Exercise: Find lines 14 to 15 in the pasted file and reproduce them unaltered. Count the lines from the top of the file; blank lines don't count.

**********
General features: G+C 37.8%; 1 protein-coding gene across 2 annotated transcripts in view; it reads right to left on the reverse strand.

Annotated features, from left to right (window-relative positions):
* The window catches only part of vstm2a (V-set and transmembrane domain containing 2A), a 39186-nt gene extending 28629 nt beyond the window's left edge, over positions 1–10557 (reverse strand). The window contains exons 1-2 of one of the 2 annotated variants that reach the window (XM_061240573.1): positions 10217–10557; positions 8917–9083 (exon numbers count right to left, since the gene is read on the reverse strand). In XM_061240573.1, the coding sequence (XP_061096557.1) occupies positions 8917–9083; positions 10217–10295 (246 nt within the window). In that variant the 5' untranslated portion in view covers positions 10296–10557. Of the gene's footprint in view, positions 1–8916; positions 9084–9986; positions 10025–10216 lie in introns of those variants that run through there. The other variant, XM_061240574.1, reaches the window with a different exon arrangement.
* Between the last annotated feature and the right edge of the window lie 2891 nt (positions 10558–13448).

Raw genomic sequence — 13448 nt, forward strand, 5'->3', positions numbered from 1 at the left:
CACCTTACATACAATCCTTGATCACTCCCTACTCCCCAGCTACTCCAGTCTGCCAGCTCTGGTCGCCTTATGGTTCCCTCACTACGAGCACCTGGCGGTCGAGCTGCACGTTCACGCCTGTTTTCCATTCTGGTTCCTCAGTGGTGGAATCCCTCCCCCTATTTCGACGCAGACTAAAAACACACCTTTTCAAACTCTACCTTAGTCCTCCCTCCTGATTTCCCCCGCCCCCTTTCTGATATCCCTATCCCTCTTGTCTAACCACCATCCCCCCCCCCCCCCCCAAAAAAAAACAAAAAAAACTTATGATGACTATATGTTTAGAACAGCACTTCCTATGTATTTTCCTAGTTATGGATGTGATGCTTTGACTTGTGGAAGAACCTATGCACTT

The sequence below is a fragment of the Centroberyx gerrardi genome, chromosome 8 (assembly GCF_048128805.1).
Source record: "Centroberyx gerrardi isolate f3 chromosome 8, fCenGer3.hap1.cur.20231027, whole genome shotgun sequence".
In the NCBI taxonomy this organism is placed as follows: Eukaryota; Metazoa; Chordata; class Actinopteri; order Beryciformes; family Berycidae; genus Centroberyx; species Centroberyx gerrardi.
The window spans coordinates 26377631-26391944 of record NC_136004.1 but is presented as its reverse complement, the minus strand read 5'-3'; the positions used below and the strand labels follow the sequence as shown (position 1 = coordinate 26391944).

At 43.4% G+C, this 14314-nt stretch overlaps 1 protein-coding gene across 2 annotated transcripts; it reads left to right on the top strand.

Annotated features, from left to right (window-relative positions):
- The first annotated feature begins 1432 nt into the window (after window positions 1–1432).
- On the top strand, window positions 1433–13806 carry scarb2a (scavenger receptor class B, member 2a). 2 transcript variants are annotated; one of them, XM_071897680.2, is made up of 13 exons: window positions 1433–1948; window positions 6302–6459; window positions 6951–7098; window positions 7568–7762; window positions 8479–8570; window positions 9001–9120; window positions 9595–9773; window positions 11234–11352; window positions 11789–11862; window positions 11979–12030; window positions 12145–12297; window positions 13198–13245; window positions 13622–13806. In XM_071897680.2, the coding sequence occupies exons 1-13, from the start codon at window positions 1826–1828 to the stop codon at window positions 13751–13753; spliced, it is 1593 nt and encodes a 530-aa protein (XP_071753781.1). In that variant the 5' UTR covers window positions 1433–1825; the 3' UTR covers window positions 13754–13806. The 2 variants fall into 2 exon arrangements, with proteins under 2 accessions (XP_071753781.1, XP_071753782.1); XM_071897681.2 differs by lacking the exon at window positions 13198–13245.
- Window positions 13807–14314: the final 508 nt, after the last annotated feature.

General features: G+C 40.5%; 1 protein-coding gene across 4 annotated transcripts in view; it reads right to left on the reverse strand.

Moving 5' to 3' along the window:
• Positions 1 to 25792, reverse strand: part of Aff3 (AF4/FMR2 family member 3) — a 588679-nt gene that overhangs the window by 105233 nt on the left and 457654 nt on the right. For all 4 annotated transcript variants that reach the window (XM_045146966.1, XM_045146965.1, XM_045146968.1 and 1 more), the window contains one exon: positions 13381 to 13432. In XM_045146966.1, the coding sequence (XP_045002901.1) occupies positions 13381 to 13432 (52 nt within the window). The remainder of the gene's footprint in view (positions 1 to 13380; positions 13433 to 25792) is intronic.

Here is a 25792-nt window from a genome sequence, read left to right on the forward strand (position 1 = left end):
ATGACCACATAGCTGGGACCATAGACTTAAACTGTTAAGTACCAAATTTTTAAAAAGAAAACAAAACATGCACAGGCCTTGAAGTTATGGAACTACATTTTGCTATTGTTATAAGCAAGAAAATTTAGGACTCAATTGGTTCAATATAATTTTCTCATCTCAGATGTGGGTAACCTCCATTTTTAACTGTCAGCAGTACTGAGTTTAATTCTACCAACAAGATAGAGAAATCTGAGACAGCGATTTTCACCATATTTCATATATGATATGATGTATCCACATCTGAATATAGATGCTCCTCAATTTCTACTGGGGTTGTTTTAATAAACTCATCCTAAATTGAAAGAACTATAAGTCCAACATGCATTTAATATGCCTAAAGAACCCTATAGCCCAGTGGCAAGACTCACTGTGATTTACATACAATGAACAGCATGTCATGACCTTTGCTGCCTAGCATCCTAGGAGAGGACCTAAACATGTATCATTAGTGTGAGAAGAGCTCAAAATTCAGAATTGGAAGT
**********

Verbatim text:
- On the top strand, window positions 1433–13806 carry scarb2a (scavenger receptor class B, member 2a). 2 transcript variants are annotated; one of them, XM_071897680.2, is made up of 13 exons: window positions 1433–1948; window positions 6302–6459; window positions 6951–7098; window positions 7568–7762; window positions 8479–8570; window positions 9001–9120; window positions 9595–9773; window positions 11234–11352; window positions 11789–11862; window positions 11979–12030; window positions 12145–12297; window positions 13198–13245; window positions 13622–13806. In XM_071897680.2, the coding sequence occupies exons 1-13, from the start codon at window positions 1826–1828 to the stop codon at window positions 13751–13753; spliced, it is 1593 nt and encodes a 530-aa protein (XP_071753781.1). In that variant the 5' UTR covers window positions 1433–1825; the 3' UTR covers window positions 13754–13806. The 2 variants fall into 2 exon arrangements, with proteins under 2 accessions (XP_071753781.1, XP_071753782.1); XM_071897681.2 differs by lacking the exon at window positions 13198–13245.
- Window positions 13807–14314: the final 508 nt, after the last annotated feature.